It’s that time of year again…holiday campaigns are in full swing. Financial planning for 2016 is underway. Now comes the inevitable review of what drove the industry forward this year, and, of course, the predictions on how things will be different next year. Opera MediaWorks has taken a year’s worth of insights from across its network of more than a billion mobile users worldwide, mixed it with some sharp commentary from sales, product development – and new CEO Will Kassoy – then distilled it into short, snackable highlights.
1) All video, all the time
If there’s just one trend to point to in 2015, it’s the non-stop growth in mobile video. Driven by consumption across operating systems, carriers and countries, the video onslaught gave advertisers new ways to connect with users and boosted publishers’ revenues. Expect more of the same next year, with a nod to exclusive, new video formats:
(Will Kassoy, CEO): Mobile video is a natural complement to more “traditional” marketing efforts like TV for brand advertisers — and those are the companies that will drive the most growth in mobile video next year.
(Nikao Yang, SVP of Business Development & Marketing): It’s still in the early innings, but native video ads are gaining momentum, largely due to the heavy weight of platforms like Facebook, Instagram, Twitter and Snapchat. In 2016, we’ll see increased adoption of these native video formats amongst premium publishers and advertisers.
(Vikas Gulati, Managing Director, Asia): Mobile is now the first screen, surpassing both the TV and the desktop in terms of time spent — and video became the mobile ad unit of choice for both brand and performance marketers Video will continue to explode. In fact, consumption and spending will get bigger than anyone can even imagine.
2) Mobile apps lead — the mobile web follows
In case you forgot, the amount of time people in the U.S. spend on mobile devices — and specifically, in mobile apps — is now greater than the amount of time spent watching TV. 2015 is the year that mobile apps took the lead vs. the mobile web, and the implications for next year are huge:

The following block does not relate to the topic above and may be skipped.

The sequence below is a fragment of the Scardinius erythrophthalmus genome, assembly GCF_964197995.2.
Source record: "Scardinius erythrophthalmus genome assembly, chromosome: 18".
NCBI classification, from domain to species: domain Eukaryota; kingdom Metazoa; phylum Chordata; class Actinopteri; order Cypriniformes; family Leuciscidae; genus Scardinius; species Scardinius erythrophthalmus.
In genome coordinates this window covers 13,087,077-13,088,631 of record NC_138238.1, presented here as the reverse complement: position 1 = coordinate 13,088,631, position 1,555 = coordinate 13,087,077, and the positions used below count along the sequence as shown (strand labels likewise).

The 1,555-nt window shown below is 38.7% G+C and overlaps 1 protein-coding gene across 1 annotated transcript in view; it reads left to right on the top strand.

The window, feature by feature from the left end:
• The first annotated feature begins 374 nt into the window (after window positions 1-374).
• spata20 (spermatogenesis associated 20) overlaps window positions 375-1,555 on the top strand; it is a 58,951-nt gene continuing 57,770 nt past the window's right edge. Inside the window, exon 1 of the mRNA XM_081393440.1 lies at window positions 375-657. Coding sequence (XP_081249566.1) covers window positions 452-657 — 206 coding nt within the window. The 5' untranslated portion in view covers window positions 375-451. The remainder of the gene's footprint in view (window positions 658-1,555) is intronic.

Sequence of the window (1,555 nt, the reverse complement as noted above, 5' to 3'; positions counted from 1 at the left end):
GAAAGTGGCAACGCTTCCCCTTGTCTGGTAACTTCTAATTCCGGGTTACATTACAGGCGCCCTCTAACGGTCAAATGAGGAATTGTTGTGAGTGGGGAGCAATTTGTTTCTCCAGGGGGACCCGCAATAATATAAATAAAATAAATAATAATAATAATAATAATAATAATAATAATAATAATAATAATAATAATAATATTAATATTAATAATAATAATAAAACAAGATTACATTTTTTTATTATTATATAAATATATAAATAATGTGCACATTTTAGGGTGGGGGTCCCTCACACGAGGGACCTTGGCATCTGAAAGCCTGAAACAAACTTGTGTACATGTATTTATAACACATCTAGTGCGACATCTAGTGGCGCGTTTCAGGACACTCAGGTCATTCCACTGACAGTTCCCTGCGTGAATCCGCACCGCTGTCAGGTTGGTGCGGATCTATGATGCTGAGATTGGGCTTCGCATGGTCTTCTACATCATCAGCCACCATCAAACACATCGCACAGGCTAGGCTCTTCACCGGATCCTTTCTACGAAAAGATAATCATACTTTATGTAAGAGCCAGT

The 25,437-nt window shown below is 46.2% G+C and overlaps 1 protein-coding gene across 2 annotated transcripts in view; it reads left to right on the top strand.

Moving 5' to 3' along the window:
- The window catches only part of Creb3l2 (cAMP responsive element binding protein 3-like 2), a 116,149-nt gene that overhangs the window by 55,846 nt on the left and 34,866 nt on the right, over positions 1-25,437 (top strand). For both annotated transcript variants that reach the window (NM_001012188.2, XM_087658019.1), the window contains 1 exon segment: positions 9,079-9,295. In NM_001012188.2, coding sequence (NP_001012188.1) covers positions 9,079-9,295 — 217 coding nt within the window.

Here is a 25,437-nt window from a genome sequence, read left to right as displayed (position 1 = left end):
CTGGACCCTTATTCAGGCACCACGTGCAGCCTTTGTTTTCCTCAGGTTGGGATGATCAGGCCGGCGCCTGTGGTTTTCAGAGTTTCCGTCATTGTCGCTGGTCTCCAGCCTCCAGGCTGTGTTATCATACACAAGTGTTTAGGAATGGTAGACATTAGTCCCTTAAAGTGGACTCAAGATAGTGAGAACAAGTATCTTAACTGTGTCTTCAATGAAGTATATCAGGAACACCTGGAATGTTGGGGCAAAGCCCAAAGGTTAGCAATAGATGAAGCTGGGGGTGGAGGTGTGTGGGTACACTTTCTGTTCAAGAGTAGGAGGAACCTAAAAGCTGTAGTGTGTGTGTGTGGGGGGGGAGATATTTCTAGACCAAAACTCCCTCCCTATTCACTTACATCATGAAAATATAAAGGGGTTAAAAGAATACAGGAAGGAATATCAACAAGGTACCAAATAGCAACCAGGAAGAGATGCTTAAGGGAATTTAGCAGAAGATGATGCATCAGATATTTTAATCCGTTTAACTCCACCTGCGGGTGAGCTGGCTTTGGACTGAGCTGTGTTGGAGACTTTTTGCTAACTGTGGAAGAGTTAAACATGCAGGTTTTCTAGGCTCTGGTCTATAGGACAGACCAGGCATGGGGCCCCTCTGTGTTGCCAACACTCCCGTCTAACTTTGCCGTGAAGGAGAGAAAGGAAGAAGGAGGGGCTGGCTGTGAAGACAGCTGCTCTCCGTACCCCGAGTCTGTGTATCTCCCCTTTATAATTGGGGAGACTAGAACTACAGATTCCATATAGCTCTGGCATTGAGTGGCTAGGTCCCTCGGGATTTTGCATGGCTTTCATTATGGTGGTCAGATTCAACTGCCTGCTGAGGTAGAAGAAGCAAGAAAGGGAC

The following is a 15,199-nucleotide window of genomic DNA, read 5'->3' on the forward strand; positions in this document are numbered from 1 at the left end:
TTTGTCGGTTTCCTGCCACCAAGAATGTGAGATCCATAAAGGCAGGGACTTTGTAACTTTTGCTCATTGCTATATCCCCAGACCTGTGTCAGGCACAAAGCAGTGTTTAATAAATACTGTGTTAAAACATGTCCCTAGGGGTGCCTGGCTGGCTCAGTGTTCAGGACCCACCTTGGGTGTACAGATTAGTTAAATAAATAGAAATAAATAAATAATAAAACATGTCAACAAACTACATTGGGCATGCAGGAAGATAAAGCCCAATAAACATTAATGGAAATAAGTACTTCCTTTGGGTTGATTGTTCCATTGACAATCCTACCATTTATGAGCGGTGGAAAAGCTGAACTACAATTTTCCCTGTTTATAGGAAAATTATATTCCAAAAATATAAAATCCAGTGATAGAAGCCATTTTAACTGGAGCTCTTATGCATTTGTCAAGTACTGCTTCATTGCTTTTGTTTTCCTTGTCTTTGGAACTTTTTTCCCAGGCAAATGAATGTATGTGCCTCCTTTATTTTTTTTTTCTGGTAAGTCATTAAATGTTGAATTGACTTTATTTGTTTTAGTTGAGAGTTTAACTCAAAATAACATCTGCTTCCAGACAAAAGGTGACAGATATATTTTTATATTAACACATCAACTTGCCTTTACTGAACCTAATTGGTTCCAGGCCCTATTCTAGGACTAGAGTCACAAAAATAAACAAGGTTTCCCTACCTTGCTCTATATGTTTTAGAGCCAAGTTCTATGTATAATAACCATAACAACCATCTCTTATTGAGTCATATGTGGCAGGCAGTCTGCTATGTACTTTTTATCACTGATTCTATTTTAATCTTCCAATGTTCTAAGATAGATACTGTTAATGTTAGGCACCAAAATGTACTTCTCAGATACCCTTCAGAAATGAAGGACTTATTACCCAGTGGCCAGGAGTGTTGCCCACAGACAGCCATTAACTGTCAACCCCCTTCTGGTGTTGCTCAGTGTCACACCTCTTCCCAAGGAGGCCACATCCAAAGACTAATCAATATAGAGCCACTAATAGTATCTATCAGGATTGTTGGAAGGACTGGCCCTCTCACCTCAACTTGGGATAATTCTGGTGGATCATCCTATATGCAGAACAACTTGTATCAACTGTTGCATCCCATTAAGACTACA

(Larry Moores, VP, Consumer Mobile Analytics & Reporting): The trend of mobile apps getting more traffic than standard browsing on the mobile web will accelerate. There are too many websites that still don’t perform well on mobile devices — and advertising integrations are a major part of the problem.
(VG): Think about how virtual assistants like Google Now, Cortana, M and Siri are all directly accessing app content without opening the apps. I think we’ll see even more creative and deep integrations of in-app content moving forward.
(NY): Given the ability to leverage both the software and hardware of a device, mobile apps have richer ad formats and superior ad experiences than the mobile web. Mobile web inventory is also susceptible to ad blocking — so if mobile ad-blocking takes off, publishers will be forced to focus more on making better content and ad experiences for their in-app inventory.
3) Regulations, restrictions and customer reactions
Ad-blocking took center stage this year — and for good reason, because the entire content and advertising ecosystem could potentially be at stake. At the very least, the ultimate consumer pushback against intrusive ads is a wake-up call, one we can expect advertisers, publishers and even industry regulators around the world to heed. We can also expect some government scrutiny around ad quality, data usage and whether the U.S. is unfairly dominating the mobile ad market:
(Jon Williams, Marketing Director, EMEA): Consumers and advertisers are demanding less disruption and more relevancy, and Adland needs to pay attention. If we do not treat ad-blocking as an opportunity then there will be only losers, non-more so than the publisher community who will no longer be able to provide “free” news and journalism. We’ll have to see if the industry can come together to better inform consumers on the practices and impact of ad blockers on the economy of the Internet.